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Lesley Pulman

Lesley Pulman

When the family from hell moved into her street, Lesley Pulman single-handedly took on the bullies and won.

 

Lesley's ordeal began in 2001 when, overnight, her pleasant street in Manchester turned into a drop-in centre for yobs. "They had no respect for anybody or anything," she says, "and didn't fear anyone, including the police."

The group taunted the community claiming, "The street is ours now", and property agents told residents they would not be able to give away their homes.

"We were in shock at the speed with which it happened," says Lesley. "Everything was dictated by them."

The gang threw bricks and stones at people's homes, and carried knives and baseball bats, committing random acts of violence to keep the residents in a perpetual state of fear.

Lesley, 56, was threatened and verbally abused on a daily basis. "It was urban terrorism," she says. "People were too frightened to walk down the street. The group were confident no-one would do anything."

But when the thugs severely beat up a family as they returned home, Lesley knew something had to be done.

Multiple sclerosis sufferer Lesley turned to the council. They advised her about ASBOs - Anti-Social Behaviour Orders - which could be brought against the troublemakers if enough evidence could be collated.

Lesley installed a video camera and began recording the thuggish behaviour and drug dealing. She encouraged five neighbours to keep incident diaries and compiled a dossier of evidence over seven months.

When a hearing was finally secured, Lesley was the only one of the petrified residents prepared to stand up in court and give evidence, despite receiving death threats.

Lesley successfully secured ASBOs against the ringleaders and overnight split up the group.

"It empowered the community," she says. "You could see the physical difference immediately."

Lesley now works as a link between council case workers and the police, offering witnesses support. "Being a witness in an ASBO is very personal," she says. "You are close to the perpetrator and see them on a daily basis."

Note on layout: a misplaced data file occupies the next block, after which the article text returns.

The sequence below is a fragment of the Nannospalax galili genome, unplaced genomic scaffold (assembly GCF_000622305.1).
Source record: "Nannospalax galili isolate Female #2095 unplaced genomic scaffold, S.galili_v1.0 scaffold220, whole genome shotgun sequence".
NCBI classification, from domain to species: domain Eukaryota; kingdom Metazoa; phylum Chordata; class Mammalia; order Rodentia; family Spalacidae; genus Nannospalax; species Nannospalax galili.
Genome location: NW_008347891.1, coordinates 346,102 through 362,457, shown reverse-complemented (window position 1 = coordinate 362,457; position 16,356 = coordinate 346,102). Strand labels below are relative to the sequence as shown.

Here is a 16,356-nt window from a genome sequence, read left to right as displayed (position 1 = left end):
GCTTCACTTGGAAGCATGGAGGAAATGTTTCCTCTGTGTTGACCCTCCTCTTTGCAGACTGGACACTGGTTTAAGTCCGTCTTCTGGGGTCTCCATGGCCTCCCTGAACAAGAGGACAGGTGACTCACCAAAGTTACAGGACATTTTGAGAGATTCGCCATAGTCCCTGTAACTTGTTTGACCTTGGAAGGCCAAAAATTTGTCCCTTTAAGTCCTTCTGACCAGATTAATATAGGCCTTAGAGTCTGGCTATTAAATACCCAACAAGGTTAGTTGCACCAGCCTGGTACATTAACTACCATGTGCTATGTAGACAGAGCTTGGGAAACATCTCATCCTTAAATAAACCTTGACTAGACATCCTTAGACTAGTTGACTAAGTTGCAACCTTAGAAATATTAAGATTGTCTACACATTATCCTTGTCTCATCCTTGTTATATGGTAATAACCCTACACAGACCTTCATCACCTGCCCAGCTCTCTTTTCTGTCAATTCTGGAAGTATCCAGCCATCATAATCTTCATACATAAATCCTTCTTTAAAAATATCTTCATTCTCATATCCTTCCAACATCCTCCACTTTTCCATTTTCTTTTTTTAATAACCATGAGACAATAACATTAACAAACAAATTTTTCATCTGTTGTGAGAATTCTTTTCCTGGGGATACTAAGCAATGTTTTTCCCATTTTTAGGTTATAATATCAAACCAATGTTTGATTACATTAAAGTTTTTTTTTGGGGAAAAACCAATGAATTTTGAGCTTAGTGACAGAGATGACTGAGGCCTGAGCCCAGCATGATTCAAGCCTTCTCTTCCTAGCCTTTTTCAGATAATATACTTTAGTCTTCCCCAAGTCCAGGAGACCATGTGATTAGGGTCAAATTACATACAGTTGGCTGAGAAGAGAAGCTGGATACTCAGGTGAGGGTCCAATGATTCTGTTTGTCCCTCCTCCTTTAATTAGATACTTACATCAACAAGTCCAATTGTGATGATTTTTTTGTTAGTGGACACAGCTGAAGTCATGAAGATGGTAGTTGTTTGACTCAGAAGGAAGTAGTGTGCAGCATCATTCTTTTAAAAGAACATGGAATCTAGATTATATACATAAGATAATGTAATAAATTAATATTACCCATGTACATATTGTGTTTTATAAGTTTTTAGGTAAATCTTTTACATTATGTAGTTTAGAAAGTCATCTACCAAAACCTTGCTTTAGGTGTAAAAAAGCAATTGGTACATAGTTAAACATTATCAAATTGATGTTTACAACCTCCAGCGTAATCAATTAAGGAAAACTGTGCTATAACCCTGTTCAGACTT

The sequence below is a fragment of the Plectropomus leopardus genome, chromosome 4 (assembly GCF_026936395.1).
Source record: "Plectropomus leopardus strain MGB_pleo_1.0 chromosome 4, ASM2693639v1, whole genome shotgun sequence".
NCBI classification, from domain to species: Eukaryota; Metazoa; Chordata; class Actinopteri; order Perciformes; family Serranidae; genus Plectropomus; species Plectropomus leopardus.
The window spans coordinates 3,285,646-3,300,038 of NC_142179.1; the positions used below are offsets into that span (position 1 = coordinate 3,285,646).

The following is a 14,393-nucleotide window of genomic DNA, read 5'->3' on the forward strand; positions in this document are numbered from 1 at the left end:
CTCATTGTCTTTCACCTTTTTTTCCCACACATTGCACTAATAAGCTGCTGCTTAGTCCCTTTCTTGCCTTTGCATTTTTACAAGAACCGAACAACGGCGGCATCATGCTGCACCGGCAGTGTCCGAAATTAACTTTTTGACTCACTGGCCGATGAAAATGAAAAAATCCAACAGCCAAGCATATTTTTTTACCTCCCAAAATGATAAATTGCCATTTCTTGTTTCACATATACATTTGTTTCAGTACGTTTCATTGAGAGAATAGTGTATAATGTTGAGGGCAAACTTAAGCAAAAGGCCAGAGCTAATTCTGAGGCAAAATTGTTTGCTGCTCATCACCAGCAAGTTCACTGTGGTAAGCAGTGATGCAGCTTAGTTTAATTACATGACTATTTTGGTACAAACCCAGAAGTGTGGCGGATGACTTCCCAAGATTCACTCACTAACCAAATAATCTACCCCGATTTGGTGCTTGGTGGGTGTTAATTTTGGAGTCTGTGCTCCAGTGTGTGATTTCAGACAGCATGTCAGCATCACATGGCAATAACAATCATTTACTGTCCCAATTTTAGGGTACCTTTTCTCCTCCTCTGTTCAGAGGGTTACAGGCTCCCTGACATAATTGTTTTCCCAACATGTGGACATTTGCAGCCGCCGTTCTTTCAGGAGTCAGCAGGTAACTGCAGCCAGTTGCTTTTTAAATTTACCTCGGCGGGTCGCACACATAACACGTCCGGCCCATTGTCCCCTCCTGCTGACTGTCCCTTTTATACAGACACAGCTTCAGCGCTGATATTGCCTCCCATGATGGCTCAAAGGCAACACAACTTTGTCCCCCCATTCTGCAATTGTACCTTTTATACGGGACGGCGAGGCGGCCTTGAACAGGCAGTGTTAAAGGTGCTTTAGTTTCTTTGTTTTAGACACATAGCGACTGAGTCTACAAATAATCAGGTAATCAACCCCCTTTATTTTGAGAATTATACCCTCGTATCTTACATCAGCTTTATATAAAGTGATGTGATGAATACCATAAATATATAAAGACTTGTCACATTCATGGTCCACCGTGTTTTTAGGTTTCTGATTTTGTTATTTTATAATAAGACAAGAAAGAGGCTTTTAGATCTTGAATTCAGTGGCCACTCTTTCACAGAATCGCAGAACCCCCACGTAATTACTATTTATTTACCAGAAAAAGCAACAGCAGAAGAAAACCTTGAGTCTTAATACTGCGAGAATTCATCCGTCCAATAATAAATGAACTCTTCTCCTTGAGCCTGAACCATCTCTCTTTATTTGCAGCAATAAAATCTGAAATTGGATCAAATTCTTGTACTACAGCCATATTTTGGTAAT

Lesley has also since set up the Witness Support Fund charity which offers financial assistance to those suffering from anti-social neighbours.

"The biggest fear is fear itself," she says. "Every scumbag in Manchester knows where I live, but I'm entitled to live in peace." WHEN the family from hell moved into her street, Lesley Pulman single-handedly took on the bullies and won.

Lesley's ordeal began in 2001 when, overnight, her pleasant street in Manchester turned into a drop-in centre for yobs. "They had no respect for anybody or anything," she says, "and didn't fear anyone, including the police."

The group taunted the community claiming, "The street is ours now", and property agents told residents they would not be able to give away their homes.

"We were in shock at the speed with which it happened," says Lesley. "Everything was dictated by them."

The gang threw bricks and stones at people's homes, and carried knives and baseball bats, committing random acts of violence to keep the residents in a perpetual state of fear.

Lesley, 56, was threatened and verbally abused on a daily basis. "It was urban terrorism," she says. "People were too frightened to walk down the street. The group were confident no-one would do anything."

But when the thugs severely beat up a family as they returned home, Lesley knew something had to be done.

Multiple sclerosis sufferer Lesley turned to the council. They advised her about ASBOs - Anti-Social Behaviour Orders - which could be brought against the troublemakers if enough evidence could be collated.

Lesley installed a video camera and began recording the thuggish behaviour and drug dealing. She encouraged five neighbours to keep incident diaries and compiled a dossier of evidence over seven months.

When a hearing was finally secured, Lesley was the only one of the petrified residents prepared to stand up in court and give evidence, despite receiving death threats.

Lesley successfully secured ASBOs against the ringleaders and overnight split up the group.

"It empowered the community," she says. "You could see the physical difference immediately."

Lesley now works as a link between council case workers and the police, offering witnesses support. "Being a witness in an ASBO is very personal," she says. "You are close to the perpetrator and see them on a daily basis."

Lesley has also since set up the Witness Support Fund charity which offers financial assistance to those suffering from anti-social neighbours.

"The biggest fear is fear itself," she says. "Every scumbag in Manchester knows where I live, but I'm entitled to live in peace."